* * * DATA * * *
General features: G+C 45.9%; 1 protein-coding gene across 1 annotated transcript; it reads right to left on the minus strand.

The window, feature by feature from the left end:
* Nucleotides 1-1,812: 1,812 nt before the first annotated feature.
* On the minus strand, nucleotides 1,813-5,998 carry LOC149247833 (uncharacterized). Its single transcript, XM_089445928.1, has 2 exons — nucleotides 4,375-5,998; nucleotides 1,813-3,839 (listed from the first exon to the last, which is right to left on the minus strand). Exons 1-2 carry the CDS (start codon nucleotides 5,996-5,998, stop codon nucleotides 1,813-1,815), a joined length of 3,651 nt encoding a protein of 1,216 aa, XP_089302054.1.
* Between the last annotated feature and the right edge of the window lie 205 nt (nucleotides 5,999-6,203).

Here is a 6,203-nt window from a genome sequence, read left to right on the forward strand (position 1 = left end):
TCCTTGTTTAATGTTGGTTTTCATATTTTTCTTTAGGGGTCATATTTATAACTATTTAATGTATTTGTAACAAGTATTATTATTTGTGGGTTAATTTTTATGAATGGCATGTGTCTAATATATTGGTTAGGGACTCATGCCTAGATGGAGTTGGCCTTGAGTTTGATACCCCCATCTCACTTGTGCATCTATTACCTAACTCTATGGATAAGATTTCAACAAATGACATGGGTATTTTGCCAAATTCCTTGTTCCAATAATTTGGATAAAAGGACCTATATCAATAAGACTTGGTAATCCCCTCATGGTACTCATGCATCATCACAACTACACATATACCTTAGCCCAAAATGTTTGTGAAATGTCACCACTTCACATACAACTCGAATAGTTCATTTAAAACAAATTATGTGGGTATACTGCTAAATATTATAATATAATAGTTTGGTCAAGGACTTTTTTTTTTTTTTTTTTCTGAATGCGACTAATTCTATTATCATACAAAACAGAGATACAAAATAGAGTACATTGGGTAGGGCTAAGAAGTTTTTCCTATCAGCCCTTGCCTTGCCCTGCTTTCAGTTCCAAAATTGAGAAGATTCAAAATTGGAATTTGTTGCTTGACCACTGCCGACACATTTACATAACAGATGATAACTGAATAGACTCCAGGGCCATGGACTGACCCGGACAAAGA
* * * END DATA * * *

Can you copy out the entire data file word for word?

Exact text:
General features: G+C 45.9%; 1 protein-coding gene across 1 annotated transcript; it reads right to left on the minus strand.

The window, feature by feature from the left end:
* Nucleotides 1-1,812: 1,812 nt before the first annotated feature.
* On the minus strand, nucleotides 1,813-5,998 carry LOC149247833 (uncharacterized). Its single transcript, XM_089445928.1, has 2 exons — nucleotides 4,375-5,998; nucleotides 1,813-3,839 (listed from the first exon to the last, which is right to left on the minus strand). Exons 1-2 carry the CDS (start codon nucleotides 5,996-5,998, stop codon nucleotides 1,813-1,815), a joined length of 3,651 nt encoding a protein of 1,216 aa, XP_089302054.1.
* Between the last annotated feature and the right edge of the window lie 205 nt (nucleotides 5,999-6,203).

Here is a 6,203-nt window from a genome sequence, read left to right on the forward strand (position 1 = left end):
TCCTTGTTTAATGTTGGTTTTCATATTTTTCTTTAGGGGTCATATTTATAACTATTTAATGTATTTGTAACAAGTATTATTATTTGTGGGTTAATTTTTATGAATGGCATGTGTCTAATATATTGGTTAGGGACTCATGCCTAGATGGAGTTGGCCTTGAGTTTGATACCCCCATCTCACTTGTGCATCTATTACCTAACTCTATGGATAAGATTTCAACAAATGACATGGGTATTTTGCCAAATTCCTTGTTCCAATAATTTGGATAAAAGGACCTATATCAATAAGACTTGGTAATCCCCTCATGGTACTCATGCATCATCACAACTACACATATACCTTAGCCCAAAATGTTTGTGAAATGTCACCACTTCACATACAACTCGAATAGTTCATTTAAAACAAATTATGTGGGTATACTGCTAAATATTATAATATAATAGTTTGGTCAAGGACTTTTTTTTTTTTTTTTTTCTGAATGCGACTAATTCTATTATCATACAAAACAGAGATACAAAATAGAGTACATTGGGTAGGGCTAAGAAGTTTTTCCTATCAGCCCTTGCCTTGCCCTGCTTTCAGTTCCAAAATTGAGAAGATTCAAAATTGGAATTTGTTGCTTGACCACTGCCGACACATTTACATAACAGATGATAACTGAATAGACTCCAGGGCCATGGACTGACCCGGACAAAGA